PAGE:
Volume 57, Issue 3, 2020
Alexander Yu. Antonovski
The Crisis of Collegiality in Scientific Organization, and the Scientific Policy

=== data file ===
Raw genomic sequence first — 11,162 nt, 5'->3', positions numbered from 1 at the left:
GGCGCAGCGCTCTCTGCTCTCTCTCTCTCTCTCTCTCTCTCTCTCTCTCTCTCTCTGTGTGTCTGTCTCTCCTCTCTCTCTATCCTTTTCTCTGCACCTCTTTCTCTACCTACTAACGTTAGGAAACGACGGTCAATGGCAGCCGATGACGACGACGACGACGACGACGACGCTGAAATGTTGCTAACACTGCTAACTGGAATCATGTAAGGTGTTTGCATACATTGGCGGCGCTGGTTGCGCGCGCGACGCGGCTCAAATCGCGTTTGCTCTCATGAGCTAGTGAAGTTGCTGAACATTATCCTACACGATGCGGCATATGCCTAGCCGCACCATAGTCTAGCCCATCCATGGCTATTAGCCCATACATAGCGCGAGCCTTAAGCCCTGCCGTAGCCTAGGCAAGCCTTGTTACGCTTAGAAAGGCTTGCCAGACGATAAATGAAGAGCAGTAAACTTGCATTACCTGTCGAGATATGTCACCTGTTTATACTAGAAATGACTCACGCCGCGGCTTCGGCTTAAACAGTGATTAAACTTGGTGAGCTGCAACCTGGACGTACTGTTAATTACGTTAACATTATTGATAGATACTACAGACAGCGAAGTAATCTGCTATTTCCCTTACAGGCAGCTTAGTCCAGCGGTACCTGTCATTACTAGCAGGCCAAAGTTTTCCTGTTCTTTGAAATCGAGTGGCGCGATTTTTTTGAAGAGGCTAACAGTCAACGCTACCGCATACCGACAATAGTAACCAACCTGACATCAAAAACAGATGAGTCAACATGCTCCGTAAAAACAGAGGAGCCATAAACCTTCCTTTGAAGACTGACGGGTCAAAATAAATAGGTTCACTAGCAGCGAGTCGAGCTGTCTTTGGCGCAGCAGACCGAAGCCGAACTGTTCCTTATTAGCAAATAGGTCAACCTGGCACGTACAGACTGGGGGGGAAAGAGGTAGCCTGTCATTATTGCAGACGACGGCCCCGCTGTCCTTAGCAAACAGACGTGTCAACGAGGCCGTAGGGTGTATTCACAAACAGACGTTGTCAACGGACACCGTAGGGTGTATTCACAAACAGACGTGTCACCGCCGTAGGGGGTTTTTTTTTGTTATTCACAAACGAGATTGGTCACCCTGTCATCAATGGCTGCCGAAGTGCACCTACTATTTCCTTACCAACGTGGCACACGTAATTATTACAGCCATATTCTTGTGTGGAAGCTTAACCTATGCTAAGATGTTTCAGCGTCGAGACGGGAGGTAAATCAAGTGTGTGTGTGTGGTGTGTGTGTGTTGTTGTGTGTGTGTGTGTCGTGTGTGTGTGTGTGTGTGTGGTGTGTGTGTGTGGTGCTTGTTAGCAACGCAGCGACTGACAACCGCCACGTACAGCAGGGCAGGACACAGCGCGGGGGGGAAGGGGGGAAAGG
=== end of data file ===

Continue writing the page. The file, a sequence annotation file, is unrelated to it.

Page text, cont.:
The article substantiates that science, thanks to the latest media in the dissemination of scientific communication (especially computer word processing, big data accumulation, mega-science installations, the latest international networking platforms and collaborations), has gone beyond all institutional, organizational, regional, national and partly disciplinary borders. Science as a supranational communication system has reached a complexity that is incompatible with the standards for evaluating scientific work and scientific achievements, which are traditionally carried out in the form of scientific committees, individual examinations and other collegial forms of scientific communication. The collegiality of making the most important decisions regarding the examination of the scientific product itself, the thematic agenda, professional competencies and the resulting distribution of remuneration, reputation, ranks, degrees, grants has exhausted its capabilities to a certain extent. As a result, science turns out to be opaque both for the regulator, who is trying to exercise control over scientific institutions, and for science itself, which in the form of scientific self-government and philosophical reflection of science carries out the function of self-observation and self-description. A working hypothesis is proposed, which states that in response to this crisis of collegiality, reflection and control, new media of communicative success and new organizational forms of scientific communication crystallize in science, which can restore the ability of a scientific system to process its internal and external complexity. These media are represented by a new, social-networked form of scientific expertise and partly scientific work, which will be able to compensate for the lack of self-reflection, both at the organizational level of research institutes and at the level of global control over science as a whole.